Economy & Market

Rising Energy Price: Nigerians Can’t Seem to Catch a Break

In April, Nigerians were ushered into Q2 with the decision from the FG to end electricity subsidy by hiking the electricity tariff for consumers. The Nigerian Electricity Regulatory Commission (NERC) had announced 250.0% increase in electricity tariff (up to ₦225.00 per kWh consumed from ₦66.00 per kWh) for customers under the ‘Band A’ classification in the Nigerian Electricity Supply Industry (NESI). The NERC disclosed that the ‘Band A’ customers account for 15.0% (1.8m) of the 12.0m household users who receive an average of 20hrs/day supply of electricity. The view of the NERC is that the tariff hike would reduce FG’s subsidy in the electricity industry to the tune of ₦1.1tn as well as improving the quality of infrastructure needed to supply electricity. Taking cognisance of the potential wins the FG could achieve from the subsidy removal (e.g. funding other pro-growth CAPEX projects from the saved ₦1.1tn), we opined that the FG needs to be more deliberate towards improving the power infrastructure and ending the frequent collapse of National Grid.

For context, Nigeria generates only 4,059MW of its installed capacity of 13,097MW. Report by the NERC disclosed that Nigeria’s power grid experienced 46 collapses between 2017 and 2023. A report from IEA disclosed that Nigerians rely on PMS-powered generators to meet 40.0% of their electricity needs. Considering the use of generators and reoccurrence of fuel scarcity, this could further aggravate the cost of power supply. Taking a clue from the recent scarcity episode, we project that average PMS price could rise to ₦800.00 per litre compared to ₦696.76 per litre in March (NBS data), putting further inflationary pressure on households and corporates.

Talking about inflationary pressures, during the month, the NBS published the March 2024 CPI data where inflation rose to 33.2% y/y from 31.7% in the previous month. This makes it the 17th consecutive month of inflation uptick, which has seen it rise to heights not witnessed in almost 30 years. However, on a m/m basis, inflation moderated 10bps to 3.0% and we attribute that to improved farm and processed food inflation rates (down 42bps and 10pbs to 3.4% and 3.7% respectively). Our inflation model for April suggests an improvement in monthly farm inflation (3.0% m/m) on the back of off-season harvest in the North. Despite our cautious optimism for April, the ongoing fuel scarcity could throw a spanner in the works leading to CPI data for the month to rise to 34.4% y/y.

Moving on to more cause for optimism, the International Monetary Fund (IMF) revised its World Economic Outlook with the expectation that global inflation would improve by 0.9ppt to 5.9% in 2024 which would see global central banks embrace softer monetary policies which would support economic productivity. On the back of this, the Bretton Woods Institution raised its outlook for Nigeria by 0.3ppts to 3.3%, which is also backed by its 2024 CPI projection of 24.0% as against 28.9% in 2023. Despite IMF’s revised outlook, we stress the need to hold a cautious optimistic stance towards Nigeria’s economic outlook, on the back of lingering macroeconomic headwinds such as inflation uptick, instability in the FX markets and decline in oil production levels (OPEC reported that Nigeria’s oil production for March dropped to 1.2mbpd as against 1.3mbpd in February).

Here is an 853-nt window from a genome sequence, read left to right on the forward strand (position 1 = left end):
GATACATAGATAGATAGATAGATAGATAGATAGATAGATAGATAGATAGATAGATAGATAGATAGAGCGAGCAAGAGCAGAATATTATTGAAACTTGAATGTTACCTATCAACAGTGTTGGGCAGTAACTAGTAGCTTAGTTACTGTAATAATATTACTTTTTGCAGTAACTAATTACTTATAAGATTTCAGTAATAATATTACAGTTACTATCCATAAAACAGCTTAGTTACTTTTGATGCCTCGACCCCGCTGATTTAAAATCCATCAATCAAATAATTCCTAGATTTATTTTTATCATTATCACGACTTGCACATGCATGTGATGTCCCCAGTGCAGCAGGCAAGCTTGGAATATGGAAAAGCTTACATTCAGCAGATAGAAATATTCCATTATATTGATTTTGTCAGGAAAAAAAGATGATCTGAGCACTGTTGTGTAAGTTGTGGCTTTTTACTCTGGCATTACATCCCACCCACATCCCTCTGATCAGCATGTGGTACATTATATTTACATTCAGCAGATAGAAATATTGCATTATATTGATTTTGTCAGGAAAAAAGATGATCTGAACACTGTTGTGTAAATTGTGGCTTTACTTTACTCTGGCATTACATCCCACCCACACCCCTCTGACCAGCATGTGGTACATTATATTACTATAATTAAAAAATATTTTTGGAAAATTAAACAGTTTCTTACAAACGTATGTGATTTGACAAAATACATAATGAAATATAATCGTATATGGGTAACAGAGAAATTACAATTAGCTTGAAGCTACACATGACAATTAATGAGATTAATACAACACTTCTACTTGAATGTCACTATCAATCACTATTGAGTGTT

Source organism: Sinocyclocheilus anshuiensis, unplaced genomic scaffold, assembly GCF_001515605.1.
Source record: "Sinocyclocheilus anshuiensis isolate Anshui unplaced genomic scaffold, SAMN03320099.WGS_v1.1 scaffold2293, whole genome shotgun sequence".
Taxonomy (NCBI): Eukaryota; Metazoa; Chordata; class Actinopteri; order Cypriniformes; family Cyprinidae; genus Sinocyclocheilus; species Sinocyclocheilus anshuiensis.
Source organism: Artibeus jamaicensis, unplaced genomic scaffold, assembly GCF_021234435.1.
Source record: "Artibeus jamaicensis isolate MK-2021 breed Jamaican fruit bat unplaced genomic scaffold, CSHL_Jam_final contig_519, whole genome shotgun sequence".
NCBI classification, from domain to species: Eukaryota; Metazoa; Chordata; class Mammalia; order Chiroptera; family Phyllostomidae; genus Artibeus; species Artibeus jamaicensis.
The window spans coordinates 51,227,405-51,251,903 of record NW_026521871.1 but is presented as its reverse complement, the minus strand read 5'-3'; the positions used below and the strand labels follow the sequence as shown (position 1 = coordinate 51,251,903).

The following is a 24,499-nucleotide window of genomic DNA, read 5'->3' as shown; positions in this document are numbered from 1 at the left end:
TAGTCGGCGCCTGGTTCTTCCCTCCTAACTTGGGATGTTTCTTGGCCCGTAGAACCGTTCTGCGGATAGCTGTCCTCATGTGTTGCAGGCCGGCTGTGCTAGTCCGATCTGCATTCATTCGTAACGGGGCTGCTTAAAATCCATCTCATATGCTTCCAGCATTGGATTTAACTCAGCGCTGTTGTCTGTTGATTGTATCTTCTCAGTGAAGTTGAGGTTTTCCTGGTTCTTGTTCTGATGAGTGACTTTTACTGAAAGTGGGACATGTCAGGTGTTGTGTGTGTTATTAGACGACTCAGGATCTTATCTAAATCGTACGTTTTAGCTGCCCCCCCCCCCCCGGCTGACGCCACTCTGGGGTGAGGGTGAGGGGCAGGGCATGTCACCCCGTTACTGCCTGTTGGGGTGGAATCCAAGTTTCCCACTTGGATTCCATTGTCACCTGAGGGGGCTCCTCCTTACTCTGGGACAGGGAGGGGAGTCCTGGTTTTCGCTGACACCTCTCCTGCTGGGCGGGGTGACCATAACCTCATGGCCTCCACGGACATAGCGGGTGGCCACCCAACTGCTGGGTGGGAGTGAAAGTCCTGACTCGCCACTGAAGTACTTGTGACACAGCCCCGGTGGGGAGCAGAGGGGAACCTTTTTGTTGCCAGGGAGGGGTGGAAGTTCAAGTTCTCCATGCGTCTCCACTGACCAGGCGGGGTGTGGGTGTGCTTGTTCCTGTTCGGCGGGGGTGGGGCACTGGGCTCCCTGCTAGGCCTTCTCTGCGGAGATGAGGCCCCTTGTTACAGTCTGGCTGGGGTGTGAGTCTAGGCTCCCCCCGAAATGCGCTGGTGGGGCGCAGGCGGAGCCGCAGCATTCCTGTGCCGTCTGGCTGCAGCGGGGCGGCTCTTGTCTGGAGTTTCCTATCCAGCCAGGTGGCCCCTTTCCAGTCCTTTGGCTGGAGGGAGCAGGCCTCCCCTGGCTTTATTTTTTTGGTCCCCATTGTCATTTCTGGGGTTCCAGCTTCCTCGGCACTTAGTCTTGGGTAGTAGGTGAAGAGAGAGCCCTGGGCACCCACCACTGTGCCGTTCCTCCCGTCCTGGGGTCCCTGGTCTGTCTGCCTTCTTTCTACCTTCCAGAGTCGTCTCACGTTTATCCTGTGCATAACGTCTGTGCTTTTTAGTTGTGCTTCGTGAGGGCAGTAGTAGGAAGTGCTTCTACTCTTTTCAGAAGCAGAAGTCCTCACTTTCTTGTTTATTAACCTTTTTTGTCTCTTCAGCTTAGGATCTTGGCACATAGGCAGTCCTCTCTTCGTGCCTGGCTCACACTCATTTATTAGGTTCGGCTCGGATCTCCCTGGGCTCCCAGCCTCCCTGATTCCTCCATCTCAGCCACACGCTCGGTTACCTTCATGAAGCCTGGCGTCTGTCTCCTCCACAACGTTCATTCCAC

Lastly, the NGX released its Domestic & Foreign Portfolio Participation report for the month of March, indicating that total transaction on the bourse rose by 50.5% m/m to ₦538.5bn with transactions executed by domestic and foreign investors up by 52.1% and 43.2% to ₦444.3bn and ₦94.3bn, respectively. Compared to the corresponding period in 2023, we observed that total transaction advanced 268.3% while local and foreign transactions rose 224.2% and 925.7% respectively. Our view is that the improved outlook of foreign investors was influenced by various CBN’s policies aimed at strengthening the Naira. Despite that higher interest rates tends to have negative effect on equities, we believe that the improvement of the Naira together with discounted prices of equities provided a buffer for foreign investors to reallocate funds in the exchange to take a bet on risker assets. Looking ahead, we opine that improved performance from Q1 earnings results could provide a much needed positive catalyst for the equities market.


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